Hugh Aldersey-Williams summarizes the isolation of aluminum (moniker: silver from clay) from bauxite and the metal's usefulness in his Periodic Tales as follows :
This now ubiquitous material—as vital to us as steel and more visible than any of the metals known in antiquity—was only isolated as recently as the 1820s, and it was not until the 1850s that an even remotely commercial way was found to separate it from its ore, bauxite, named after Les Baux in Provence, where it is still possible to see the bleached quarry works on the hill above the town. The process developed by Henri Sainte-Claire Deville in Paris involved heating compounds of aluminium with sodium metal, which was itself exceptionally hard to obtain, and this made his aluminium hugely expensive. Though it scarcely seems credible now, aluminium was hailed as a new precious metal to be placed along with gold and silver—its sheer cost and exoticism compensating for its low density and diffuse shine—and it was worked and flaunted in ways that reflected this status.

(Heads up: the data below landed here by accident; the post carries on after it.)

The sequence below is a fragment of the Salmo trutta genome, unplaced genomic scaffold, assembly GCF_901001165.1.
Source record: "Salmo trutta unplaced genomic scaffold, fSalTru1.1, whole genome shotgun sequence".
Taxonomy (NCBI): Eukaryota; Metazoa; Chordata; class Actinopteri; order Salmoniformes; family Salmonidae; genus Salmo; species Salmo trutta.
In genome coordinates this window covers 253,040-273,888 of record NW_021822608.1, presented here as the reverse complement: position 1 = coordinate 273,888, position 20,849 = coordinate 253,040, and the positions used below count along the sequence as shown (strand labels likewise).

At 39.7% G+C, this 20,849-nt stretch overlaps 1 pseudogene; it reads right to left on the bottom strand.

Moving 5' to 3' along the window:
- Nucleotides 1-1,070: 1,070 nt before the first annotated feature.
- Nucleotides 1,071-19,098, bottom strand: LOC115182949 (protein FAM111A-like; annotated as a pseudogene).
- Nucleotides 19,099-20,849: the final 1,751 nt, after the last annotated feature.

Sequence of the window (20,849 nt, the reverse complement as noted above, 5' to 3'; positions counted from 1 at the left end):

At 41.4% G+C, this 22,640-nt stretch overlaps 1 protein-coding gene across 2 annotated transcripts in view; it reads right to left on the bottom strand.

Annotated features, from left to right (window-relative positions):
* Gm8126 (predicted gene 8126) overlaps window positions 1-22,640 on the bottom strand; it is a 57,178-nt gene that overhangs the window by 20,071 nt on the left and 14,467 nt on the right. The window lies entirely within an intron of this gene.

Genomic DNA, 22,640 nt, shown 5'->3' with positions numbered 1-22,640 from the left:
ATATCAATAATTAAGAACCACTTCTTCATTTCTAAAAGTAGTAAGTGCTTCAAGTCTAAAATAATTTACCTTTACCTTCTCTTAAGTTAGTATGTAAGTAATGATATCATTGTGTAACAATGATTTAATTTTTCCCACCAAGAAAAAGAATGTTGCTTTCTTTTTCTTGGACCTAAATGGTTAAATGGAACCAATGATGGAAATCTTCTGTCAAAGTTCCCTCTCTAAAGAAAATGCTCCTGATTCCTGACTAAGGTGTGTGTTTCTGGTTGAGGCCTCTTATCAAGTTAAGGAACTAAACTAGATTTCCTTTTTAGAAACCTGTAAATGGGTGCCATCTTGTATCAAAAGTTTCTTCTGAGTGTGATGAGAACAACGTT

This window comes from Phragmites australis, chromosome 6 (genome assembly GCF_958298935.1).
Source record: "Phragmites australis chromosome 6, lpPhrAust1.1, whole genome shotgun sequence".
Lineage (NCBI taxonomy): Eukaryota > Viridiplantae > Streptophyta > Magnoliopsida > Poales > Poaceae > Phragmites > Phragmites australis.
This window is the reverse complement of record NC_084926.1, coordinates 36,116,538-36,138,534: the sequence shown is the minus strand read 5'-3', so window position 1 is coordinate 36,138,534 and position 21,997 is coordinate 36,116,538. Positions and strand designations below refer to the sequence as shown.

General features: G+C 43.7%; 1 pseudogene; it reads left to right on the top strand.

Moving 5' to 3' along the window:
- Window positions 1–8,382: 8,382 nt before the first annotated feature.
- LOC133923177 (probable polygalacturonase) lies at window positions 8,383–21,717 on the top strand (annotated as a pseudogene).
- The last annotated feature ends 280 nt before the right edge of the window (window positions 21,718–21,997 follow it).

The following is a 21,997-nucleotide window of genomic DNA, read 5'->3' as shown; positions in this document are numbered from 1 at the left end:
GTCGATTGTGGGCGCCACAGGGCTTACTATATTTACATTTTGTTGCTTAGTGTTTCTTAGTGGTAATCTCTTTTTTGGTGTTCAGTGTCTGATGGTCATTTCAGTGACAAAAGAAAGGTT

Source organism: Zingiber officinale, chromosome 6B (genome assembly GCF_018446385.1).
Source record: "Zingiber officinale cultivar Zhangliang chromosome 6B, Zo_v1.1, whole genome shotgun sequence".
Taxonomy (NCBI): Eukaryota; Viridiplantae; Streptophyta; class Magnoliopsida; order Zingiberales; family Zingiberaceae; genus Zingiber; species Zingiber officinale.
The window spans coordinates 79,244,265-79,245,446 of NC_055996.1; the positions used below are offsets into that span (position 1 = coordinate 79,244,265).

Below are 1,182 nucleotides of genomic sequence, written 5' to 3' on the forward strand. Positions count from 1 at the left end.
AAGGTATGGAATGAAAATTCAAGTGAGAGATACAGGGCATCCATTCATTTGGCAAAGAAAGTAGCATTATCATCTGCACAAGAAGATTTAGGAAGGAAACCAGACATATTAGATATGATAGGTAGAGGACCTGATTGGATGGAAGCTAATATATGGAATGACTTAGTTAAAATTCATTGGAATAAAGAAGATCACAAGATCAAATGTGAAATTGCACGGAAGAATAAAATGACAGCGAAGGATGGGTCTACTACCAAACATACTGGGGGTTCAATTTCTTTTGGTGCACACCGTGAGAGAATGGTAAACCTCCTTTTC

Today, the sound of the ore name bauxite can be recognized in many languages—with language-specific variations mostly limited to spelling:
- Danish: bauxit
- Dutch: bauxiet
- Finnish: bauksiitti
- German: Bauxit
- Italian: bauxite
- Polish: boksyt
- Portuguese: bauxita (or bauxite)
- Spanish: bauxita
Keywords: mineral name, renaming, place name, locality, aluminium ore, aluminum ore, quarry works, metallurgy, mining, history.
References and more to explore
 Les Beaux-de-Provence: One of the most beautiful villages in France [www.lesbauxdeprovence.com/en].
 Fact Index: Bauxite [www.fact-index.com/b/ba/bauxite.html].
 alu: Bauxite & alumina history [bauxite.world-aluminium.org/mining/process.html].
 Hugh Aldersey-Williams: Periodic Tales: a cultural history of the elements, from arsenic to zinc. Harper-Collins Publisher, New York, NY 10022, 2011; page 255 [www.harpercollins.com/Srch/index.aspx?search=periodic tales].